‘And that man in there? Is he a priest?’ He shook his head and she went on, *Who is he, then ?’
‘Michael Cork,’ I said. ‘Otherwise known as the Small Man. Perhaps you know of him ?’
Her eyes widened, closed briefly, then opened again. 1 have heard of Mr Cork. He is extremely ill. The bullet has penetrated the left lung and lodged under the shoulder-blade. I think the heart has also been touched, but I can’t be sure until I operate.’
‘You operate ?’ Binnie said, taking a step towards her.
*I would imagine so,’ she replied calmly. ‘I am senior surgeon here and a case like this requires experience.’
“The bullet was fired at point blank range, Sister,’ I informed her.
‘I had imagined that must be so from the powder burns. What calibre?’
TSJine millimetre. Sterling sub-machine-gun.’
She nodded. “Thank you. You must excuse me now.’
Binnie caught her sleeve. As she turned, he said, ‘No need to inform the authorities about this, is there, Sister ?’
‘On the contrary,’ she said. ‘The moment more pressing matters are taken care of I shall make it my first duty to inform the area military commander of Mr Cork’s presence. You gentlemen, I presume, will have had the good sense to take yourselves back where you came from by then.’
‘We’d like to stay for a while, Sister,’ I said. ‘Until after the operation, if you’ve no objection ?’
She hesitated, then made her decision. ‘Very well, I’ll send for you when it’s all over.’ She opened the door, paused, a hand on the knob and turned to Binnie who had slumped into a chair, shoulders bowed. ‘I spent five years at a mission hospital in the Congo, young man, so gunshot wounds are not unknown to me. A small prayer might be in order, however.’
But I was long past that kind of thing myself. Perhaps there was a God who cared, although from my own experience, I doubted it. But I knew a professional when I saw one and beyond any shadow of a doubt, if Sister Teresa couldn’t save him, no one could.
I left Binnie and went out to the Land-Rover to check on our prisoner. When I opened the door I found that he was not only conscious again, but had managed to roll over on his back. His face was streaked with dried blood and his nose, from the look of it,’was very possibly broken.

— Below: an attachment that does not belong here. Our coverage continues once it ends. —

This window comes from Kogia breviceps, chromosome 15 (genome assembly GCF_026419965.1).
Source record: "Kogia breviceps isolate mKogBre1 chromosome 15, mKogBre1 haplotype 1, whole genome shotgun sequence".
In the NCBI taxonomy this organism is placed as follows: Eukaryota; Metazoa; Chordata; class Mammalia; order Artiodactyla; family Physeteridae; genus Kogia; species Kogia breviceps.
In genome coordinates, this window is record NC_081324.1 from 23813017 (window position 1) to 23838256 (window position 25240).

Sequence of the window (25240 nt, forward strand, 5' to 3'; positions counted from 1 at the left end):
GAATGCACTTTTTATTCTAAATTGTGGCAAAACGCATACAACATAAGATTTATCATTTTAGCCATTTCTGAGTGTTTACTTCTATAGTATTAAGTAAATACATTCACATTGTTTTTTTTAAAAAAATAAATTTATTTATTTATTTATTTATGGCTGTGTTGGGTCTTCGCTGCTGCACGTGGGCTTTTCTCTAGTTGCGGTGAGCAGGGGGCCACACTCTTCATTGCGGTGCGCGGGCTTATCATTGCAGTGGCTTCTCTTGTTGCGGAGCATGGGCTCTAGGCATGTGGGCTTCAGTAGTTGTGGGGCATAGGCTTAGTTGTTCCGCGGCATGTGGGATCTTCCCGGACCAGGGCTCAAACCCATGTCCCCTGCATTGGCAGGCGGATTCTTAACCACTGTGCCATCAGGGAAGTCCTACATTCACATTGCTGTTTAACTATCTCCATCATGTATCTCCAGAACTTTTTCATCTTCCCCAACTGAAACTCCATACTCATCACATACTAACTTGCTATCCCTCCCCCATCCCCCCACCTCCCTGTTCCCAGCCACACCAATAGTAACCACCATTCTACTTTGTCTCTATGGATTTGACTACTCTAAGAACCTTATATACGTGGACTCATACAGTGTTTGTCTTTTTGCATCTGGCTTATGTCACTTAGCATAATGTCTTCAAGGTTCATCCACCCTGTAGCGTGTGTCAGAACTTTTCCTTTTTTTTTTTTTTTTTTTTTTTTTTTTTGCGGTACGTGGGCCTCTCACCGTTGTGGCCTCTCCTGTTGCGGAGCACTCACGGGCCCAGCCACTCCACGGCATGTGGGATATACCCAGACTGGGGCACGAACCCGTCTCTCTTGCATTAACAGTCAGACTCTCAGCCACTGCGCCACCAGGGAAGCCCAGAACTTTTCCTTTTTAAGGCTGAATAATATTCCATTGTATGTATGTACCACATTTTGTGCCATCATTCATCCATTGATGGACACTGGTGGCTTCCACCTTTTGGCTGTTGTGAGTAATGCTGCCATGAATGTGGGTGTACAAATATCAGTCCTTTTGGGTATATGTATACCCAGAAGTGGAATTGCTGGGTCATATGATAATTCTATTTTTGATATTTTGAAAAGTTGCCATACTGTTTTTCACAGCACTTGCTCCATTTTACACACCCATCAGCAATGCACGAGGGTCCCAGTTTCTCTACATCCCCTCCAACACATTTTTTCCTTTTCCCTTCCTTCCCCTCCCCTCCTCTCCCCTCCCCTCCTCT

He looked up at me, da2ed and more than a little frightened. ‘Where am I ?’
I said, ‘You’re on the wrong side of the Border in the hands of the IRA. Lie very still and quiet, there’s a good lad, and you might come out of this with a whole skin.’
He seemed to shrink inside himself. I got up and went back to the ante-room.
We weren’t left alone for very long. After twenty minutes or so, a nun appeared and took us down the corridor to a washroom where we could clean up. Then we were taken to a large dining-room with several rows of tables. We had the whole place to ourselves, two nuns standing patiently by to serve us while we ate. Afterwards, we were escorted back to the ante-room. It
The Raee North
was a long wait, in fact, a good two hours before a nun appeared and beckoned us.
We followed her along the corridor to another small room at the far end. Again there was a glass wall, this time looking in at a side ward. There were half a dozen beds, but only one occupant, Michael Cork, and he was in an oxygen tent.
A couple of nuns knelt at the end of the bed in prayer, two more leaned over the patient. One of them turned and came towards us. It was Sister Teresa and she still wore a surgeon’s white cap and gown, a mask suspended around her neck.
She looked tired, lines etched deeply from either side of her nose to the limits of her mouth. I think I knew what she was going to say even before she opened the gkss door and joined us.